By: Bryan Eneas
Saskatchewan’s Water Security Agency continues monitoring the North Saskatchewan River following last year’s Husky oil spill.
Recent tests found trace levels of twenty-nine different compounds in Prince Albert drinking water, according to Sam Ferris, an executive director with the Water Security Agency,
“You can’t report zeroes, all you can report is less-than-detection,” Ferris said, adding that none of the chemicals were present at levels that would impact public safety.
“Essentially [the numbers reported] are as close to zero as we can measure right now… These are all below detection, there’s a handful of standards which apply [to chemicals] in the water, and they’re all below those numbers.”
Tests found toluene, a chemical used in gasoline products, at a level of 0.159 milligrams per kilogram of sediment taken from the middle of the river in Prince Albert.
Ferris said the city’s water remained safe to drink.
“The water treatment plants in North Battleford, Prince Albert and the Melfort [and] Codette regional system all work very well to remove sediment materials,” Ferris said. “I don’t think it represents a risk in terms of drinking water.”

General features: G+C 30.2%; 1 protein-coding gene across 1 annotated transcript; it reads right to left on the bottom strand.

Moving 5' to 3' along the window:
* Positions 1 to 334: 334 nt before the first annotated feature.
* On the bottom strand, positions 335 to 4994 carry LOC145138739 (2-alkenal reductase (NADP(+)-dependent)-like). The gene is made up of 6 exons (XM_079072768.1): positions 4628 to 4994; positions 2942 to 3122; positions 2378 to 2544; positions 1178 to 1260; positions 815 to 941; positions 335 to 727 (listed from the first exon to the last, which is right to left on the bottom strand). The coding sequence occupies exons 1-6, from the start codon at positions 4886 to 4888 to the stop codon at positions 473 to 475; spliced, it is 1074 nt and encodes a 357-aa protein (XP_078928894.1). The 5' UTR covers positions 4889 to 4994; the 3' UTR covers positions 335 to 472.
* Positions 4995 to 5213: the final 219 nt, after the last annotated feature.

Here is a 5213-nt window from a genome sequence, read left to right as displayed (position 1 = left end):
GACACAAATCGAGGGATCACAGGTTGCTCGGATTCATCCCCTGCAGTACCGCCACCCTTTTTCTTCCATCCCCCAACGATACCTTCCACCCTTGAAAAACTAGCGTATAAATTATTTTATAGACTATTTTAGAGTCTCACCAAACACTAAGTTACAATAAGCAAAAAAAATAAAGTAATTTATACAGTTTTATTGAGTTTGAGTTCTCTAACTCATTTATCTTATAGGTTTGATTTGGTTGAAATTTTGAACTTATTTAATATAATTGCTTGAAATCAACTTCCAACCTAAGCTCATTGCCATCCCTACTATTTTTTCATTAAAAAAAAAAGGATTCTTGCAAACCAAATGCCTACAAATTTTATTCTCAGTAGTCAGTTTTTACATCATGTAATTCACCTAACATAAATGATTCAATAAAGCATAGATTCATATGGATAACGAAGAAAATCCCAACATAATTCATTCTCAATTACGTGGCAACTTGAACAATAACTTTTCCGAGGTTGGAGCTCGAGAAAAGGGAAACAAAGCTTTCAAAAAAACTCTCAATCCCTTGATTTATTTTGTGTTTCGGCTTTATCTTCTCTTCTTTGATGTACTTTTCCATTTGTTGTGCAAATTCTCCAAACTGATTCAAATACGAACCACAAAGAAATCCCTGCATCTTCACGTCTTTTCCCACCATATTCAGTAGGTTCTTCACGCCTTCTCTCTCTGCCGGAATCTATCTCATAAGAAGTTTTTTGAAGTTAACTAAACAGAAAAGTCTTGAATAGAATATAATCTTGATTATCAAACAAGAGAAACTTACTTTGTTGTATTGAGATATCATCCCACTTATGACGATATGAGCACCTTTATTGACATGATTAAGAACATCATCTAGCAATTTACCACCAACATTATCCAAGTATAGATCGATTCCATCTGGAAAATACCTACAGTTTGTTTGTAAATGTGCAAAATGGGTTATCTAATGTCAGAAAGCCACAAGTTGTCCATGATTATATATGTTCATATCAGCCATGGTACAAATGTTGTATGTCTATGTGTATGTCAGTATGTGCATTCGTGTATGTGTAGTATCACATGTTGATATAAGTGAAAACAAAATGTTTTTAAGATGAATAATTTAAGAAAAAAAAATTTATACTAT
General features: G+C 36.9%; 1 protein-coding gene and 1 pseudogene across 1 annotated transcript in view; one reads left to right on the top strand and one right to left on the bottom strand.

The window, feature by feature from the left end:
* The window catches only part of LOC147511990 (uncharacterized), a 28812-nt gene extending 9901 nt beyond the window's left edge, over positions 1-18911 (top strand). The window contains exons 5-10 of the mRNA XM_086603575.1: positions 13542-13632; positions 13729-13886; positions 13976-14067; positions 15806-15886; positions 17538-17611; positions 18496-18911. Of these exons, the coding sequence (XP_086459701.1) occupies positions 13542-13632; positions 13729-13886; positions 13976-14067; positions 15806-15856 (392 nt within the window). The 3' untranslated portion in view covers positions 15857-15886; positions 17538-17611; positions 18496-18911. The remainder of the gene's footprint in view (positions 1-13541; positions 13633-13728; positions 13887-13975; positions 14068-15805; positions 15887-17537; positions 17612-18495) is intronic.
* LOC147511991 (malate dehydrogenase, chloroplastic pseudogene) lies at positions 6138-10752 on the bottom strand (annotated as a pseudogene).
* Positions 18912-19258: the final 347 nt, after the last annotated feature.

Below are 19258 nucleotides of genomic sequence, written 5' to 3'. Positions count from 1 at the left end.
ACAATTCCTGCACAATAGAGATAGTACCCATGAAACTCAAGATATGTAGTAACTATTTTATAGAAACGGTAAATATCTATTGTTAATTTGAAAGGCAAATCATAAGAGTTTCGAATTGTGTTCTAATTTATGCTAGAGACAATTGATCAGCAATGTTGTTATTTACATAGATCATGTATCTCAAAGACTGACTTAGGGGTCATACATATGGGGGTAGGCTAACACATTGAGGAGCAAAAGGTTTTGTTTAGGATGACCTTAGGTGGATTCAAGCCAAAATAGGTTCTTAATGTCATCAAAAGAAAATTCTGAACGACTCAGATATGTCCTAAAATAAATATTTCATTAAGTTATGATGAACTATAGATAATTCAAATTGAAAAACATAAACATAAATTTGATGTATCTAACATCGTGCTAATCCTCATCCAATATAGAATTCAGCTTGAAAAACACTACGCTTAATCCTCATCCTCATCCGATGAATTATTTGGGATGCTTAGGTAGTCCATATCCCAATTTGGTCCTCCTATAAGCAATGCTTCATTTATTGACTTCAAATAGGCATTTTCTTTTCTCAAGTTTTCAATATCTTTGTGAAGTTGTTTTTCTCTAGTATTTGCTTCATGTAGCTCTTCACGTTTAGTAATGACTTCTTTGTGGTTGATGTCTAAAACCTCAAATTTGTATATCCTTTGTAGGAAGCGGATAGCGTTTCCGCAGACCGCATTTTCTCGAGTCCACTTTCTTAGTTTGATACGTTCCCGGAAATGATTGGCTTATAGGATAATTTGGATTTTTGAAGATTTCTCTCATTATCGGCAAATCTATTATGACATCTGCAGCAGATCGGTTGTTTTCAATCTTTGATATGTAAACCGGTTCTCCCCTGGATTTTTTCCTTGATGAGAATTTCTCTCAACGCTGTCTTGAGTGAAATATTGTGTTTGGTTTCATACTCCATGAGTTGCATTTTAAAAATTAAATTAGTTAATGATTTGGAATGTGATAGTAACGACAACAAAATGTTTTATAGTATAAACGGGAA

Ferris said it was unexpected to find toluene in sediment samples; typically the compound breaks down quickly. He said there are no national guidelines for acceptable levels of toluene in sediments in Canada.
Ferris said the sediment samples taken upstream of the spill site do show contamination, but it’s most likely from a smaller incident, like a boat motor spill due to the chemicals which were found.
River water samples produced by the Water Security Agency show no detectable traces of any compounds.
A statement issued by the Water Security Agency on July 20 stated none of the detected compounds exceed sediment quality guidelines to protect aquatic life.
Ferris said the Water Security Agency will continue to monitor the water and sediments monthly until October, or whenever the river freezes over.
A June 28 release issued by the Government of Saskatchewan stated no oil has been detected in devices submerged in the North Saskatchewan River.